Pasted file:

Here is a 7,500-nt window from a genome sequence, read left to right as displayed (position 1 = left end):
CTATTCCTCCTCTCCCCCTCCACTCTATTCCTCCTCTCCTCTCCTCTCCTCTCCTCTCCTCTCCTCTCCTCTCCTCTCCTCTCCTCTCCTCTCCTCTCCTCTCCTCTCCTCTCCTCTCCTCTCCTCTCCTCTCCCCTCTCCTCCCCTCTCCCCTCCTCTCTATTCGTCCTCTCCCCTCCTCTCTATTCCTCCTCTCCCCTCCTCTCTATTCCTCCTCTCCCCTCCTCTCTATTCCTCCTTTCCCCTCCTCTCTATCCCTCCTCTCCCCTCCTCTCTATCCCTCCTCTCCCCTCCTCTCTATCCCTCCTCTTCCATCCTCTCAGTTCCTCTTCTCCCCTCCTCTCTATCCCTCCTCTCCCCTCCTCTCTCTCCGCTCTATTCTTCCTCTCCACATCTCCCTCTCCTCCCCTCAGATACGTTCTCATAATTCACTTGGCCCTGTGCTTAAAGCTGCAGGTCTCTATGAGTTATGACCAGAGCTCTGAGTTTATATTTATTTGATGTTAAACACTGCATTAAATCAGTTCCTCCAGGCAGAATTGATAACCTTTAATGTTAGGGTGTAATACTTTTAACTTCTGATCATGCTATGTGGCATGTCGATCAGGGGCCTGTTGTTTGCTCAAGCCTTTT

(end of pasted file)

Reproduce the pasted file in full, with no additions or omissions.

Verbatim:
Here is a 7,500-nt window from a genome sequence, read left to right as displayed (position 1 = left end):
CTATTCCTCCTCTCCCCCTCCACTCTATTCCTCCTCTCCTCTCCTCTCCTCTCCTCTCCTCTCCTCTCCTCTCCTCTCCTCTCCTCTCCTCTCCTCTCCTCTCCTCTCCTCTCCTCTCCTCTCCTCTCCTCTCCCCTCTCCTCCCCTCTCCCCTCCTCTCTATTCGTCCTCTCCCCTCCTCTCTATTCCTCCTCTCCCCTCCTCTCTATTCCTCCTCTCCCCTCCTCTCTATTCCTCCTTTCCCCTCCTCTCTATCCCTCCTCTCCCCTCCTCTCTATCCCTCCTCTCCCCTCCTCTCTATCCCTCCTCTTCCATCCTCTCAGTTCCTCTTCTCCCCTCCTCTCTATCCCTCCTCTCCCCTCCTCTCTCTCCGCTCTATTCTTCCTCTCCACATCTCCCTCTCCTCCCCTCAGATACGTTCTCATAATTCACTTGGCCCTGTGCTTAAAGCTGCAGGTCTCTATGAGTTATGACCAGAGCTCTGAGTTTATATTTATTTGATGTTAAACACTGCATTAAATCAGTTCCTCCAGGCAGAATTGATAACCTTTAATGTTAGGGTGTAATACTTTTAACTTCTGATCATGCTATGTGGCATGTCGATCAGGGGCCTGTTGTTTGCTCAAGCCTTTT